Just as tensing muscles first helps adults ;earn to relax (see yesterday's post), it also helps kids learn to relax more than they would by just thinking relaxing thoughts. To keep the exercise interesting enough to keep kids engaged, a little creativity is needed. You don't want your kid acting out more to avoid a boring activity! In my practice, I provide parents with a script to use every night with their kids. They tense their muscles by doing fun exercises like pretending to squeeze lemonade from lemons, stretching like cats, and chewing jawbreakers. Another blogger has written about a creative spin on a similar script: relaxation flip-books for kids. She provides images and instructions for turning the script into portable flip-books so you can not only teach your child muscle relaxation, but also have a fun reminder on the go!
Because many of us are so used to carrying around tension, it can be difficult to recognize when our muscles are tense. Even when we scan our bodies for tension, we may overlook it because it feels "normal." In order to increase your awareness of tension, you have to learn to recognize it. Try intentionally tensing a muscle for 5-7 seconds and then quickly releasing the tension while paying close attention to the sensations of tension and then relaxation. Relax each muscle for about 30 seconds. (This is best done lying down so you don't have to rely on your muscles to support your posture). By doing this with each of our muscle groups, we can learn to more easily identify and release unnecessary tension throughout the day.
Not sure how to tense a certain muscle group? Check out this chart.
Watching television may seem like a good way to relax, but it may actually have a negative impact on your physical and psychological health. Try rating your mood before and after watching television. Compare this to your mood before and after engaging in other relaxing activities, such as reading, talking to friends, taking a walk, or taking a bath. How does the effect of watching television compare to these other activities?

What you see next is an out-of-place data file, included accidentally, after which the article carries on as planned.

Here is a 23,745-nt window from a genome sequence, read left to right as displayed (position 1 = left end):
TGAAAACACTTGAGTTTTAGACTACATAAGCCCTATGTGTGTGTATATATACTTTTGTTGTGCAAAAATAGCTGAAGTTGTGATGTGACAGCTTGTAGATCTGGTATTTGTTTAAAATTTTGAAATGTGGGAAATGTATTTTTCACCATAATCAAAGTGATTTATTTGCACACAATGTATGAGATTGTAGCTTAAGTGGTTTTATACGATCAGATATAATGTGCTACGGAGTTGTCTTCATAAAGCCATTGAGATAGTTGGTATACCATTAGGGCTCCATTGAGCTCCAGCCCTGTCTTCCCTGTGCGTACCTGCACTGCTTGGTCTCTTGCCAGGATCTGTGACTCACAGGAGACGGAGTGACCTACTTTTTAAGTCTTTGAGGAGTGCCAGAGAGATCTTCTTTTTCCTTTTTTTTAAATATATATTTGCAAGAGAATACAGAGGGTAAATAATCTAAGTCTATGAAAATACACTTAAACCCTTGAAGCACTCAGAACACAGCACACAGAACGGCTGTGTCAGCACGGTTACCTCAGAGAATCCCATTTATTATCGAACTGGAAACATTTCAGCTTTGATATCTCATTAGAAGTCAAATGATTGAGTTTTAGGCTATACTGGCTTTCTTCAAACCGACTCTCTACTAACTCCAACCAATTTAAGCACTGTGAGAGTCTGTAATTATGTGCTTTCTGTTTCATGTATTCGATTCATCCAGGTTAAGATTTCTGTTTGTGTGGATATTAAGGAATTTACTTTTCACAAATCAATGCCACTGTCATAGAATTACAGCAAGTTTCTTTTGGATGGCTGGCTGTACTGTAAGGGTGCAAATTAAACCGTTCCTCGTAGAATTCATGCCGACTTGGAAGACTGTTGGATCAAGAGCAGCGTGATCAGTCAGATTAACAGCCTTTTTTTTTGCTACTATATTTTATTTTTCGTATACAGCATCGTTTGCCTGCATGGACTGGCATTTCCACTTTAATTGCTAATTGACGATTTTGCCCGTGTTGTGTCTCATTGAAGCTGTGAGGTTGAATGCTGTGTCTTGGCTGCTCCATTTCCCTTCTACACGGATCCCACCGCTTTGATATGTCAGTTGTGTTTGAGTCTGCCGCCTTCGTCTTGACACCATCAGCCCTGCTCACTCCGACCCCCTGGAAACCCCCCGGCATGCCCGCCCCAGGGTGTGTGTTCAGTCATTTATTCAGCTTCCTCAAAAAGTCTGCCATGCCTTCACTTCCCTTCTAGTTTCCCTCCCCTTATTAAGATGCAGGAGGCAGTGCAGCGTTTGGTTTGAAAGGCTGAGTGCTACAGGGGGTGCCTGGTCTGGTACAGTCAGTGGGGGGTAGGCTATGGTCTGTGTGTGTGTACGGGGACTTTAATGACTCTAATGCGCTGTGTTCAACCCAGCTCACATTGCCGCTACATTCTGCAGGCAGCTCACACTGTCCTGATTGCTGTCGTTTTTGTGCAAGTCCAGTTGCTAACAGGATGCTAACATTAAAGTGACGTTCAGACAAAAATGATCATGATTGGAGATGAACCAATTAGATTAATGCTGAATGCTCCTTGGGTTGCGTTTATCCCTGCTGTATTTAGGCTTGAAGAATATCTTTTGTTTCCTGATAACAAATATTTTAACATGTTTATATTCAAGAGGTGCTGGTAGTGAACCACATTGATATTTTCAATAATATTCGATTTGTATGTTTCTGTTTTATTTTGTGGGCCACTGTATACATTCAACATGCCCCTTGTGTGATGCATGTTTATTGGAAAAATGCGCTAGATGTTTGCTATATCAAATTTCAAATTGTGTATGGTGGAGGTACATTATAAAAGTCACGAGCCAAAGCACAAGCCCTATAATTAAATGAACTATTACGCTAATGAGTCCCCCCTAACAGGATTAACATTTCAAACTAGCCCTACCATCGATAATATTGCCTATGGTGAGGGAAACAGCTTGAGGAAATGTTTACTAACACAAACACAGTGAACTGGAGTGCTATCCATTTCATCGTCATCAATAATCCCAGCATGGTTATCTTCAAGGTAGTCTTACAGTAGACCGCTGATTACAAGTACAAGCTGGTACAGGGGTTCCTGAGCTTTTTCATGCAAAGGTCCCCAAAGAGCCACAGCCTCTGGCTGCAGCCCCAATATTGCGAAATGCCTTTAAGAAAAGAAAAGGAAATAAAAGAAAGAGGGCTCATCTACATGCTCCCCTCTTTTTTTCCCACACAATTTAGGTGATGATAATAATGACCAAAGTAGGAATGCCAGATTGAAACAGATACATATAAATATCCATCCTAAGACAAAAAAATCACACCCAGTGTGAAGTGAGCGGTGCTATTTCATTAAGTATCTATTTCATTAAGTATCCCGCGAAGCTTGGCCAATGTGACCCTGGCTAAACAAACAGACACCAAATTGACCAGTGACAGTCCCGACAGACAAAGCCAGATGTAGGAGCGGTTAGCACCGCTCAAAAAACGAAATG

Help children breathe slower by coaching them through the process. As they breathe, say, "Breathe in...2...3...4...and out...2...3..4..." Repeat several times.
Deep breathing works better when it's done slowly. Slow your breaths down by counting slowly to four as you inhale and again as you exhale. To slow your breaths even more, hold for an additional count of four between in and out breaths.
Children can benefit from deep breathing, too. Teach your child how to breathe deeply by having him lie on his back with a toy on his stomach and practice making the toy rise with each deep breath.
Deep breathing is a great way to trigger your body's relaxation response, but it can take practice to do effectively. Try putting one hand on your chest and the other hand on your stomach and take a deep breath. Which hand rises when you breathe in? Most people find that the hand on their chest rises. Chest breathing is not the best way to relax. To deep breathe for relaxation, breathe so that the hand on your stomach rises and falls with each breath. This is also known as belly-breathing or diaphragmatic breathing.
People often "forget" to breathe when the are stressed or upset; they hold their breaths or breathe shallowly, reducing their blood-oxygen level. This can increase feelings of anxiety and tension and make it more difficult to manage the situation effectively. Next time you're faced with a stressful or upsetting situation, check to make sure you're not "forgetting" to breathe.
Most people carry around more tension than they realize, which can lead to physical complaints such as headaches, muscle aches, and difficulty sleeping. The neck, shoulders, and jaw are common areas of the body to hold tension. A few times a day, mentally scan your body for tension (paying particular attention to those areas that carry tension most often), and try to intentionally let go of any extra tension you're holding. Notice the difference in how you feel once the tension is released.